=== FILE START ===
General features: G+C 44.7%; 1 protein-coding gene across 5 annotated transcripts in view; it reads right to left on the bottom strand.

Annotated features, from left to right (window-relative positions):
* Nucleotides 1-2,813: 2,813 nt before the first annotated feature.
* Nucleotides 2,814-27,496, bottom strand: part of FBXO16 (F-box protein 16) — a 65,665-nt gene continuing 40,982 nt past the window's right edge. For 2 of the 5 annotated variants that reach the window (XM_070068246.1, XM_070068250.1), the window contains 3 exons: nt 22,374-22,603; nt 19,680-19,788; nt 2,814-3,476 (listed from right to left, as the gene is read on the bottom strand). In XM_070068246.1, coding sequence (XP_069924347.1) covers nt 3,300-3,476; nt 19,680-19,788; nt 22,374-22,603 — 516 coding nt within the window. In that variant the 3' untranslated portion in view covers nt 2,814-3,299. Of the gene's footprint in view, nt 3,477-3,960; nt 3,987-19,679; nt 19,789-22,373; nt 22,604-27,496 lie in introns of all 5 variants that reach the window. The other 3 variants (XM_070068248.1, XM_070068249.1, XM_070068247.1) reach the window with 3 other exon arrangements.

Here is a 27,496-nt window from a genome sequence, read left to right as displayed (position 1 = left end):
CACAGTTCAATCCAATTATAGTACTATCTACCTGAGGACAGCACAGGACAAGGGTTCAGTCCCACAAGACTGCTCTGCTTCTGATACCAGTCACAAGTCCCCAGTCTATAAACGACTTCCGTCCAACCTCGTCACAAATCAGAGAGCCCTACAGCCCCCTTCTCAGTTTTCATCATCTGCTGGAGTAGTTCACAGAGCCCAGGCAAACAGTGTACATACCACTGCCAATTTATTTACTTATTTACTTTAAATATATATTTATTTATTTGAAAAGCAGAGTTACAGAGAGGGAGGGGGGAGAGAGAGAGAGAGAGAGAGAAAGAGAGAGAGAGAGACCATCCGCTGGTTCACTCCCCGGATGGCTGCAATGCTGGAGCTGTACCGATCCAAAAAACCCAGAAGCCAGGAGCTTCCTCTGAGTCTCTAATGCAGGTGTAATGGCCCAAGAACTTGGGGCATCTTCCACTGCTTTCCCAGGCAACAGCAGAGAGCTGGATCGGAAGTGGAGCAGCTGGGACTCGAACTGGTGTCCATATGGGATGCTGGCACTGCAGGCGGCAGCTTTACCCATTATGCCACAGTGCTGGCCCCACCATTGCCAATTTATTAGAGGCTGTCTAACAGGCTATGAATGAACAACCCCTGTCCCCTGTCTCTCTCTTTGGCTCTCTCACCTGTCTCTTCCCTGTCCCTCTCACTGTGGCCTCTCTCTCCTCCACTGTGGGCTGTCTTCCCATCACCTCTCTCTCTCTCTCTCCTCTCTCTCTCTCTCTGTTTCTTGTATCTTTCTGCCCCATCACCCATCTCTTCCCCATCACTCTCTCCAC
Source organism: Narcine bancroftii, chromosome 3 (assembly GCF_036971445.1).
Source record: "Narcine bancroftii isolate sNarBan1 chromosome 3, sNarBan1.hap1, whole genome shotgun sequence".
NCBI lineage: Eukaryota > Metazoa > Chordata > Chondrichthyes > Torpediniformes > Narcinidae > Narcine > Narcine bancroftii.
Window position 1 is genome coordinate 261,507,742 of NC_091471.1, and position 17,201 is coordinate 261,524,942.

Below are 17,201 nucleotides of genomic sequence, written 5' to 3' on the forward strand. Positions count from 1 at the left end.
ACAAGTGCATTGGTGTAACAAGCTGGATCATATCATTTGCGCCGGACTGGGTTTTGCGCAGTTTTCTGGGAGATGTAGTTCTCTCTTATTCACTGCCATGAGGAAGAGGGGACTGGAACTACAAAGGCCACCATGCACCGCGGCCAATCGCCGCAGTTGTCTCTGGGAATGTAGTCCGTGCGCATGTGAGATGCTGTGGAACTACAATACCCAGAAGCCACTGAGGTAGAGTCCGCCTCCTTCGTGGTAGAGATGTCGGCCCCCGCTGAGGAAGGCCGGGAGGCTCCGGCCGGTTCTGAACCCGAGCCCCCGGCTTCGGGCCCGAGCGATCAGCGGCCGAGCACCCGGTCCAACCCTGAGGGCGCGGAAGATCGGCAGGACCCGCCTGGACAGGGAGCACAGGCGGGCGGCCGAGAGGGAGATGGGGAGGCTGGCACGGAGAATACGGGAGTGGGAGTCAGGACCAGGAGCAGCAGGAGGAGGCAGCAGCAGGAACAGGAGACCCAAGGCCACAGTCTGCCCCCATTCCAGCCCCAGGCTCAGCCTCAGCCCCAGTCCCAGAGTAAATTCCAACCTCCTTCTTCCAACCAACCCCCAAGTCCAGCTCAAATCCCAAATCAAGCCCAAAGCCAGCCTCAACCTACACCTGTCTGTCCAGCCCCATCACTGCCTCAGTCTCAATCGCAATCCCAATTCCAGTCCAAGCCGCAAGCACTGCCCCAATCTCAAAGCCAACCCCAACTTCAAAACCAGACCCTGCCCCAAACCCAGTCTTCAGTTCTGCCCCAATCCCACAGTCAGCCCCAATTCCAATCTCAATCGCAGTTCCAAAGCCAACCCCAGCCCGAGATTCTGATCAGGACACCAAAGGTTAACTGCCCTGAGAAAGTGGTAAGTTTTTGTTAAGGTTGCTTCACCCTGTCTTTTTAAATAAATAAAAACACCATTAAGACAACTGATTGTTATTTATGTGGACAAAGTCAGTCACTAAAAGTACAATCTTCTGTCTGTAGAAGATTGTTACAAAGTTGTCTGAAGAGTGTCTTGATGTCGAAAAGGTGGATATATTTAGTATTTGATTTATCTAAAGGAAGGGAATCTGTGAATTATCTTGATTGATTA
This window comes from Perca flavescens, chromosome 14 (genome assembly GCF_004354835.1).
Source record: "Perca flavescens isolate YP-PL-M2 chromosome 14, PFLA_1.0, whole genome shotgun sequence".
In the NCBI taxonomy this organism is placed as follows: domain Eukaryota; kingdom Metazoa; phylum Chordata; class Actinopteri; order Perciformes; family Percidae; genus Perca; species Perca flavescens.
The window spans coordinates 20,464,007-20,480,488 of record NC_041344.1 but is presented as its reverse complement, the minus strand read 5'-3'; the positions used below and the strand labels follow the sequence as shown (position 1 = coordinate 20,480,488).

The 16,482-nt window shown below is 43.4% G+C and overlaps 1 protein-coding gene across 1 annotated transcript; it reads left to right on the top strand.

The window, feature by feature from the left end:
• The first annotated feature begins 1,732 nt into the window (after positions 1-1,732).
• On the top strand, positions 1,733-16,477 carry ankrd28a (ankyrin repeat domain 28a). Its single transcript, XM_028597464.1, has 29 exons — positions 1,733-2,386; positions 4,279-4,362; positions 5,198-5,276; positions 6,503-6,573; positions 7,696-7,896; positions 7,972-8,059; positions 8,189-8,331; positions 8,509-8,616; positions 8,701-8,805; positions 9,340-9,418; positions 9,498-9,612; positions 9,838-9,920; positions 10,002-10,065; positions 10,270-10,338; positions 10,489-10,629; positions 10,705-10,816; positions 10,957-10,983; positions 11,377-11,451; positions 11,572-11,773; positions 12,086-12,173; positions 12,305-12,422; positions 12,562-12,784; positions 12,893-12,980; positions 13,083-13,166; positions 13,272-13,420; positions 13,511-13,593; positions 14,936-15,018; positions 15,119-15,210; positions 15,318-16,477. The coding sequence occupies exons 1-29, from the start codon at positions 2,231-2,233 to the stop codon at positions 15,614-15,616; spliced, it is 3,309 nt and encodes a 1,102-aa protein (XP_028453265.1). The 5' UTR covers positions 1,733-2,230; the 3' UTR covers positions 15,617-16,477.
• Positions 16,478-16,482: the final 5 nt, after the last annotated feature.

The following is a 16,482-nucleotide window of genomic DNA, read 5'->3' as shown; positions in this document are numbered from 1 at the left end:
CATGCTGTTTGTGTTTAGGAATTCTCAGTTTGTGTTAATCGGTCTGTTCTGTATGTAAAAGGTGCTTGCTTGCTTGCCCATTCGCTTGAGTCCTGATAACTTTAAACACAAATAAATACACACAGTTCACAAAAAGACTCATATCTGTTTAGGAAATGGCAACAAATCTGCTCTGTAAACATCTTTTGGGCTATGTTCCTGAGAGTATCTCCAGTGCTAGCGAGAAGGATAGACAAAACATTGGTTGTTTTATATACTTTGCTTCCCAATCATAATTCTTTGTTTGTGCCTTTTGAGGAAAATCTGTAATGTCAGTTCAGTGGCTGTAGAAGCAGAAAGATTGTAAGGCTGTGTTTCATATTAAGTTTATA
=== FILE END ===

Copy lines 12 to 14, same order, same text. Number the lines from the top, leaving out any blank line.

ACAAGTGCATTGGTGTAACAAGCTGGATCATATCATTTGCGCCGGACTGGGTTTTGCGCAGTTTTCTGGGAGATGTAGTTCTCTCTTATTCACTGCCATGAGGAAGAGGGGACTGGAACTACAAAGGCCACCATGCACCGCGGCCAATCGCCGCAGTTGTCTCTGGGAATGTAGTCCGTGCGCATGTGAGATGCTGTGGAACTACAATACCCAGAAGCCACTGAGGTAGAGTCCGCCTCCTTCGTGGTAGAGATGTCGGCCCCCGCTGAGGAAGGCCGGGAGGCTCCGGCCGGTTCTGAACCCGAGCCCCCGGCTTCGGGCCCGAGCGATCAGCGGCCGAGCACCCGGTCCAACCCTGAGGGCGCGGAAGATCGGCAGGACCCGCCTGGACAGGGAGCACAGGCGGGCGGCCGAGAGGGAGATGGGGAGGCTGGCACGGAGAATACGGGAGTGGGAGTCAGGACCAGGAGCAGCAGGAGGAGGCAGCAGCAGGAACAGGAGACCCAAGGCCACAGTCTGCCCCCATTCCAGCCCCAGGCTCAGCCTCAGCCCCAGTCCCAGAGTAAATTCCAACCTCCTTCTTCCAACCAACCCCCAAGTCCAGCTCAAATCCCAAATCAAGCCCAAAGCCAGCCTCAACCTACACCTGTCTGTCCAGCCCCATCACTGCCTCAGTCTCAATCGCAATCCCAATTCCAGTCCAAGCCGCAAGCACTGCCCCAATCTCAAAGCCAACCCCAACTTCAAAACCAGACCCTGCCCCAAACCCAGTCTTCAGTTCTGCCCCAATCCCACAGTCAGCCCCAATTCCAATCTCAATCGCAGTTCCAAAGCCAACCCCAGCCCGAGATTCTGATCAGGACACCAAAGGTTAACTGCCCTGAGAAAGTGGTAAGTTTTTGTTAAGGTTGCTTCACCCTGTCTTTTTAAATAAATAAAAACACCATTAAGACAACTGATTGTTATTTATGTGGACAAAGTCAGTCACTAAAAGTACAATCTTCTGTCTGTAGAAGATTGTTACAAAGTTGTCTGAAGAGTGTCTTGATGTCGAAAAGGTGGATATATTTAGTATTTGATTTATCTAAAGGAAGGGAATCTGTGAATTATCTTGATTGATTA
This window comes from Perca flavescens, chromosome 14 (genome assembly GCF_004354835.1).
Source record: "Perca flavescens isolate YP-PL-M2 chromosome 14, PFLA_1.0, whole genome shotgun sequence".